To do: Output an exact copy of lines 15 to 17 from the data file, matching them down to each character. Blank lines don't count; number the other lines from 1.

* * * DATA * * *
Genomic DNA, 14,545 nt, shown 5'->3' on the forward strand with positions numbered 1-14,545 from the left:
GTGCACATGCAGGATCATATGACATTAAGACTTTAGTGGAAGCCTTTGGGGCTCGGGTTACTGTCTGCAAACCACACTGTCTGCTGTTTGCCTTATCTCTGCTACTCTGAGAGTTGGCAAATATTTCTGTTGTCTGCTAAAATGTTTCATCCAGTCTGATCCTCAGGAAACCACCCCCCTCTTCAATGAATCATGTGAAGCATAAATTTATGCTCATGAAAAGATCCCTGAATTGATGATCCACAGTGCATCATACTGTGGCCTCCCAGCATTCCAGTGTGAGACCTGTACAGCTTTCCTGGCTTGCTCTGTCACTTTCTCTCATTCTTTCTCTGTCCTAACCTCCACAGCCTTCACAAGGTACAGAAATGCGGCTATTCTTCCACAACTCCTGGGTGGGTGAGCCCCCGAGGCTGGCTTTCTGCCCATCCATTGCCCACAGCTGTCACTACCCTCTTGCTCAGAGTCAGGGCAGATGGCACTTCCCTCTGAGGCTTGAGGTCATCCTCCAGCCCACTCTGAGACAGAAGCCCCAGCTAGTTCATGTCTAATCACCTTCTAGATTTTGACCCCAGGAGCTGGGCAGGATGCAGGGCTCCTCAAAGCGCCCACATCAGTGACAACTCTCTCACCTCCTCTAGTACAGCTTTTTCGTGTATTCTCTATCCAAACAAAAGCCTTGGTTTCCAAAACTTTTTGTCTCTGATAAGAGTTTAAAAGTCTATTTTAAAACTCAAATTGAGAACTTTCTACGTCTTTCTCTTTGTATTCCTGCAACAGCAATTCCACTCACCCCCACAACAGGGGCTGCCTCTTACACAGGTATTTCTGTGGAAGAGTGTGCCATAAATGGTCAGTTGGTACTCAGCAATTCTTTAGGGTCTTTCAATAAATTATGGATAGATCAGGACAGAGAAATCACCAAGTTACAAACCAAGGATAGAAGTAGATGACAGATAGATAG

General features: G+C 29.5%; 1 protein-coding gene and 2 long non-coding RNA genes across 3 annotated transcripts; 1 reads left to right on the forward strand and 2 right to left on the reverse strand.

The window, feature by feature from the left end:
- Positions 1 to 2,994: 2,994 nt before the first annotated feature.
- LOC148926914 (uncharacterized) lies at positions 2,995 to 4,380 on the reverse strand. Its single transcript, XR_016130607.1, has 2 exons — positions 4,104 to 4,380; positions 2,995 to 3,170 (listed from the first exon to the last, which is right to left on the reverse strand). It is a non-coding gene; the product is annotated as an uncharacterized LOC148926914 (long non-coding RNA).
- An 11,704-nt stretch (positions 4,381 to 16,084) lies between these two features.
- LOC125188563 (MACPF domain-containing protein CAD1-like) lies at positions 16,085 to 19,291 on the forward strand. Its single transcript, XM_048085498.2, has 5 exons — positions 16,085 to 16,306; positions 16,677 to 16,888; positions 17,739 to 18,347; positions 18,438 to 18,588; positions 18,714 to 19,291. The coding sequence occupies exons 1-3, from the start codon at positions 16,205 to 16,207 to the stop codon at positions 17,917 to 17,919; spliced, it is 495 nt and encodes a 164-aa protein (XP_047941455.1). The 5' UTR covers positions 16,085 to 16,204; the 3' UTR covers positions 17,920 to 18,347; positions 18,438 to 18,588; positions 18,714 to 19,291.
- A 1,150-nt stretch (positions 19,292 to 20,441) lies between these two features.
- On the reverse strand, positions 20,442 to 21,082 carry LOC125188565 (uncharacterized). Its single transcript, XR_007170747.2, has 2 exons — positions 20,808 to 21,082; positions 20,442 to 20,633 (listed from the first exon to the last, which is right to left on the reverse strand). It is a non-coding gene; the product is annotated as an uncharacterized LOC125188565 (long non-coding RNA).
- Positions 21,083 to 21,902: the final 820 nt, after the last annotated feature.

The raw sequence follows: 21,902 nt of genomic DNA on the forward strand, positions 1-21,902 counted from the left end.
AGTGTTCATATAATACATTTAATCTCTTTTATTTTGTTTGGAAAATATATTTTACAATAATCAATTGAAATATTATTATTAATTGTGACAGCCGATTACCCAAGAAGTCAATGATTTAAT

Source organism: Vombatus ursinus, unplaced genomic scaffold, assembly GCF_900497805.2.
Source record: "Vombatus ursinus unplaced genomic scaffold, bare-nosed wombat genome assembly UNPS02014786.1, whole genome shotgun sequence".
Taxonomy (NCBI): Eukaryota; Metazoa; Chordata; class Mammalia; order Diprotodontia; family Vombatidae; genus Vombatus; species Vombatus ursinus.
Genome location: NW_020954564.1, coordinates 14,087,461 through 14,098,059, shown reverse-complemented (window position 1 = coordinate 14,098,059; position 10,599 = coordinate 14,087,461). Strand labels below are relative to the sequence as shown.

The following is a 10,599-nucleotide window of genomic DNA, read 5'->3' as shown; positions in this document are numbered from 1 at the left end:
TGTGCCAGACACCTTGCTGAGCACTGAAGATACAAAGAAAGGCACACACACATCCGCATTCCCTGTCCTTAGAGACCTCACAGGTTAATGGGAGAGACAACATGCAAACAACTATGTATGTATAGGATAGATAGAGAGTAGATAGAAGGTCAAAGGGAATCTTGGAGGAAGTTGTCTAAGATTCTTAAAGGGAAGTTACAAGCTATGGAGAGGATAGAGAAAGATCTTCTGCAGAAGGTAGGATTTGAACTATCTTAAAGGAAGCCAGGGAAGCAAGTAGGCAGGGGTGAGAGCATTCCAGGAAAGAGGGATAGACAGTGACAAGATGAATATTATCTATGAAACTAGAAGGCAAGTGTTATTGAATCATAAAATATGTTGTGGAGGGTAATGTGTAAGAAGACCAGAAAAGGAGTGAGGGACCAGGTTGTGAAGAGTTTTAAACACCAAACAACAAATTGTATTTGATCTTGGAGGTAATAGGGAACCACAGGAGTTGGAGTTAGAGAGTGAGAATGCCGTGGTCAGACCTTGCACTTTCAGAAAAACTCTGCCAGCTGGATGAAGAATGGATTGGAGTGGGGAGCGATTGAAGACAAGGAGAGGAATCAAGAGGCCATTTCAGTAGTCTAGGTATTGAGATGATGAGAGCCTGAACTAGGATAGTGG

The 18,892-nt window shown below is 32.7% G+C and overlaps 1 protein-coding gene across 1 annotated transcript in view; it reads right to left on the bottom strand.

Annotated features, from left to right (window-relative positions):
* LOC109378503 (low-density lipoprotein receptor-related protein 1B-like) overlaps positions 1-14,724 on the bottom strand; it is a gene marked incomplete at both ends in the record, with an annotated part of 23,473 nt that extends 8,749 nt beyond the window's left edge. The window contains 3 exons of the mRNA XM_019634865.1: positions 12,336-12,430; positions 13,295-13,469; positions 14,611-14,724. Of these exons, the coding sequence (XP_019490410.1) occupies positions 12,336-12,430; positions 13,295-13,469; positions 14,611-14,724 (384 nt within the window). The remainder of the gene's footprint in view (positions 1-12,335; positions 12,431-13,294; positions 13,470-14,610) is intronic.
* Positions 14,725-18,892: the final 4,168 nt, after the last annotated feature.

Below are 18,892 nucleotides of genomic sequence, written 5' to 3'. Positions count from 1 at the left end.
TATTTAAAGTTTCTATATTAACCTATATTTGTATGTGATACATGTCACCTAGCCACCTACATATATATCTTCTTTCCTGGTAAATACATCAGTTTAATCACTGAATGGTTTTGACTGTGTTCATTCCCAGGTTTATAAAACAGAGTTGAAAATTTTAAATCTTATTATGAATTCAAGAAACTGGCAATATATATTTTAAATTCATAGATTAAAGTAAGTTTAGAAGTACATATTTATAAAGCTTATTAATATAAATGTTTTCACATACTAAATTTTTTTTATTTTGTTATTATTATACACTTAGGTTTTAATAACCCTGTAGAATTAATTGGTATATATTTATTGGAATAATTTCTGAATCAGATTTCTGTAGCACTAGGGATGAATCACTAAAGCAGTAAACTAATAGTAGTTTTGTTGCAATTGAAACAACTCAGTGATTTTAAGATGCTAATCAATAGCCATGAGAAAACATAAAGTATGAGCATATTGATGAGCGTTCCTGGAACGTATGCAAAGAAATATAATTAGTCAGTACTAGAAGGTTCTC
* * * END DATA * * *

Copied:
Source record: "Vombatus ursinus unplaced genomic scaffold, bare-nosed wombat genome assembly UNPS02014786.1, whole genome shotgun sequence".
Taxonomy (NCBI): Eukaryota; Metazoa; Chordata; class Mammalia; order Diprotodontia; family Vombatidae; genus Vombatus; species Vombatus ursinus.
Genome location: NW_020954564.1, coordinates 14,087,461 through 14,098,059, shown reverse-complemented (window position 1 = coordinate 14,098,059; position 10,599 = coordinate 14,087,461). Strand labels below are relative to the sequence as shown.